High-Level Design Space Exploration of Embedded Systems Using the Model-Driven Engineering and Aspect-Oriented Design Approaches

High-Level Design Space Exploration of Embedded Systems Using the Model-Driven Engineering and Aspect-Oriented Design Approaches

Marcio Ferreira da Silva Oliveira (Universidade Federal do Rio Grande do Sul, Brazil), Marco Aurelio Wehrmeister (Universidade Federal do Rio Grande do Sul, Brazil), Francisco Assis do Nascimento (Universidade Federal do Rio Grande do Sul, Brazil) and Carlos Eduardo Pereira (Universidade Federal do Rio Grande do Sul, Brazil)
DOI: 10.4018/978-1-60566-750-8.ch005
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Abstract

Modern embedded systems have increased their functionality by using a large amount and diversity of hardware and software components. Realizing the expected system functionality is a complex task. Such complexity must be managed in order to decrease time-to-market and increase system quality. This chapter presents a method for high-level design space exploration (DSE) of embedded systems that uses model-driven engineering (MDE) and aspect-oriented design (AOD) approaches. The modelling style and the abstraction level open new design automation and optimization opportunities, thus improving the overall results. Furthermore, the proposed method achieves better reusability, complexity management, and design automation by exploiting both MDE and AOD approaches. Preliminary results regarding the use of the proposed method are presented.
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Introduction

An increasing number of hardware and software components are being incorporated into single embedded systems in order to enhance their functionality. This leads to a growing design complexity, which must be managed properly. Besides, the stringent requirements regarding power, performance, cost, and time-to-market also hinder the design of embedded systems. Designer’s expertise is not enough to deal with this ever-growing challenge, where a very wide range of design alternatives must be evaluated in order to find the best trade-off among conflicting requirements. Therefore, new development methods are imperative, including efficient Design Space Exploration (DSE) approaches, which are used to quickly find an adequate design solution while coping with a wide design space and conflicting requirements.

In order to improve embedded system design, meet-in-the-middle strategies, such as Platform-based Design (PBD) (Sangiovanni-Vincentelli, 2001), are largely employed. These methods maximize the reuse of pre-designed components and achieve the best customization of the design platform concerning system requirements, by applying a layered design approach and a large library of components. In this strategy, a DSE step is required in order to optimize each mapping between layers, thus building a link from the initial specification until the final implementation. The increase in the number of reused components, together with the complex mapping between layers, reinforces the need for new DSE methods, which should enable the automation and optimization of design tasks. An appropriate DSE strategy should perform design decisions at the earliest development phases, at higher abstraction levels, where their impact on the final product quality is much larger than at lower levels.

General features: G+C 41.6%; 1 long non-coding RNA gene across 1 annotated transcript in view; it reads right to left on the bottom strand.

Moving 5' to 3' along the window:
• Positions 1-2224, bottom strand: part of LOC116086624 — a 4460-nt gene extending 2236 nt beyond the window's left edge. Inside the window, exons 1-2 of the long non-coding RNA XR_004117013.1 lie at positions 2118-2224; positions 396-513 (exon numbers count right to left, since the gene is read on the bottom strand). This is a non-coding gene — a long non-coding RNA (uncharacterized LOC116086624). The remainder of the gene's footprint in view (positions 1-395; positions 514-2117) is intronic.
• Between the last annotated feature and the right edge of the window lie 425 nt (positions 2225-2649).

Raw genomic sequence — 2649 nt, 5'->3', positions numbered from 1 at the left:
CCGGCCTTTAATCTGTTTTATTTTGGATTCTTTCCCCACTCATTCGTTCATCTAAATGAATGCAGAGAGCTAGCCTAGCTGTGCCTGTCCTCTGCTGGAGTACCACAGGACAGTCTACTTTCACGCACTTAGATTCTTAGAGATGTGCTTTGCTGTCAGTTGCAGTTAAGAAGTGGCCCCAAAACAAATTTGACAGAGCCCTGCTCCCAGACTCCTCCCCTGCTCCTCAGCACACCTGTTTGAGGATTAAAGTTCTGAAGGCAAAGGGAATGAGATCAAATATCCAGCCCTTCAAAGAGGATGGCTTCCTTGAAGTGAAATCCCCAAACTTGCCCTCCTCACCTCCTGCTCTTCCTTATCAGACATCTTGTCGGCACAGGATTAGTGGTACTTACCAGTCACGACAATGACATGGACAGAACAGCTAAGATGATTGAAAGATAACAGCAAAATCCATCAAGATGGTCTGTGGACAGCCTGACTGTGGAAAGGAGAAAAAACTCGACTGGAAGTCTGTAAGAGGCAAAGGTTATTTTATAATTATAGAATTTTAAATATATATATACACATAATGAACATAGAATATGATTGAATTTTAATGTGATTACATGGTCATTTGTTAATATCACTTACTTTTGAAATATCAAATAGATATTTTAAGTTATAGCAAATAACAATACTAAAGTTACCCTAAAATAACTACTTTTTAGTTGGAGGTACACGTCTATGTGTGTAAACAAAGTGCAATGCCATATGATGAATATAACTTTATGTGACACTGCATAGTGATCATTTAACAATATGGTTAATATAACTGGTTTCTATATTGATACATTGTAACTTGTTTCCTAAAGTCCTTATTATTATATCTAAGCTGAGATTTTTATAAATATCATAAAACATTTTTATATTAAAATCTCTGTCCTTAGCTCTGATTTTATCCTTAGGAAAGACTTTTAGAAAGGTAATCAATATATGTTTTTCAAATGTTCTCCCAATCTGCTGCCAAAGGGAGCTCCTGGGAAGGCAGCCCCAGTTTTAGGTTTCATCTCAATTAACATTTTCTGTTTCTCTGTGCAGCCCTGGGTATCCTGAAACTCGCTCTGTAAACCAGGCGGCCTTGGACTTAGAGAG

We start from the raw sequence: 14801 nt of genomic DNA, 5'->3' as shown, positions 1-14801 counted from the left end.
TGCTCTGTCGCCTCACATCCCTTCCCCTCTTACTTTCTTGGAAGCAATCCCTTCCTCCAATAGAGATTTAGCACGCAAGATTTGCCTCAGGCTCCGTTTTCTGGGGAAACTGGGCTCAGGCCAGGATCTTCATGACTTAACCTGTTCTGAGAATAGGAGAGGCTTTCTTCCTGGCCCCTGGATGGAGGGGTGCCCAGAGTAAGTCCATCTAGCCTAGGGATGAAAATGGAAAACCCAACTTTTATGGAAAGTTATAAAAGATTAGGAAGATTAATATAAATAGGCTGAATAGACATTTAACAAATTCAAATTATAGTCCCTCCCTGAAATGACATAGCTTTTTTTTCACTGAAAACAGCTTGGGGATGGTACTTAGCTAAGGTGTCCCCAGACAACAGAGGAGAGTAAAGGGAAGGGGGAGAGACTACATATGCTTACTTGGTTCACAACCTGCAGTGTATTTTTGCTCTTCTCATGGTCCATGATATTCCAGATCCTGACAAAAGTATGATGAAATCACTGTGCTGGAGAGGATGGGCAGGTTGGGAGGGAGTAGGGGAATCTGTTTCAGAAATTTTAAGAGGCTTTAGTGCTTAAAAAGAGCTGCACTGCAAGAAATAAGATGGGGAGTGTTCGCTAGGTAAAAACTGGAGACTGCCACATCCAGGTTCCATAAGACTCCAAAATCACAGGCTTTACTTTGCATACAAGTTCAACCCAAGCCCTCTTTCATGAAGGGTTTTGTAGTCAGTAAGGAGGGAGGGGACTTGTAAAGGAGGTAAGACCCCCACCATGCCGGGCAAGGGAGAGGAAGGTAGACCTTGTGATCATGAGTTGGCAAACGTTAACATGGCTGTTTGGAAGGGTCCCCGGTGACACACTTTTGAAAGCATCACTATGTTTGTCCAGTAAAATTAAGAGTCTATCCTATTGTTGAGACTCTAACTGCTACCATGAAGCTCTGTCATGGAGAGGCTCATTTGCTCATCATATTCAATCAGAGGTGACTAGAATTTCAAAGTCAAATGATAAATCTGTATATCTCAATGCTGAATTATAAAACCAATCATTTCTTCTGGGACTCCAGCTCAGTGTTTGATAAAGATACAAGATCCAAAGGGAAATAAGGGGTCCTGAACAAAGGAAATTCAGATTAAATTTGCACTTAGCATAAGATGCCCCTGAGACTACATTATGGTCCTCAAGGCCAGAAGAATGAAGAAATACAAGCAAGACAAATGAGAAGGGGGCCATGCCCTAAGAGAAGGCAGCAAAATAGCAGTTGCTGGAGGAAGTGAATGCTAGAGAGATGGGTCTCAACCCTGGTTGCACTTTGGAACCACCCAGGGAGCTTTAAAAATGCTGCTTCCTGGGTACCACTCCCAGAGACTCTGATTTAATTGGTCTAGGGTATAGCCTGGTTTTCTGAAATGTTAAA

Although the PBD approach is very valuable to the design of embedded system, developing applications for the existing complex platforms is a hard task. Furthermore, developing a new platform from the scratch is a big bet for companies (Goering, 2002). Moreover, Sangiovanni-Vincentelli (2002) highlights the difficulties in performing the mapping between layers, as well as in getting benefits from the optimization potential at higher abstraction layers.

In order to overcome the difficulty in rising the abstraction level and to improve the automation of the design from the initial specification until the final system, research efforts look for modelling methods, formalisms, and suitable abstractions to specify embedded systems in a fast and precise way. Approaches such as Model-Driven Engineering (MDE) (Schmidt, 2006) and Aspect-Oriented Design (AOD) (Filman, 2004) have been proposed in order to improve the complexity management and also the reusability of previously developed/specified artefacts. The MDE method, combined with a standard modelling language, such as UML or Simulink, raises the design abstraction level and provides mechanisms to improve the portability, interoperability, maintainability, and reusability of models. In addition, MDE helps abstracting platform complexity and also representing different system concerns, by exploiting well-accepted meet-in-the-middle development strategies, following the principles of the PBD approach.

However, embedded systems design must deal with non-functional requirements (NFRs), such as time constraints, memory footprint, energy consumption, communication bandwidth, etc., which are indirectly related to the functionality performed by the system. Traditional approaches, such as Object Orientation, do not offer adequate support for handling crosscutting NFRs, intermixing them with the handling of functional requirements (FRs). This situation produces tangled and scattered requirements handling, which negatively impacts the reusability (Wehrmeister, 2008a). Approaches such as AOD propose the separation of concerns in the handling of FRs and NFRs. The AOD approach initially addressed this problem at the implementation level. However, the handling of NFRs must be taken into account as soon as possible to enhance system design. This fact motivates pushing the separation of concerns to the early design phases, such as in the Early-Aspects approach (Rashid, 2002).

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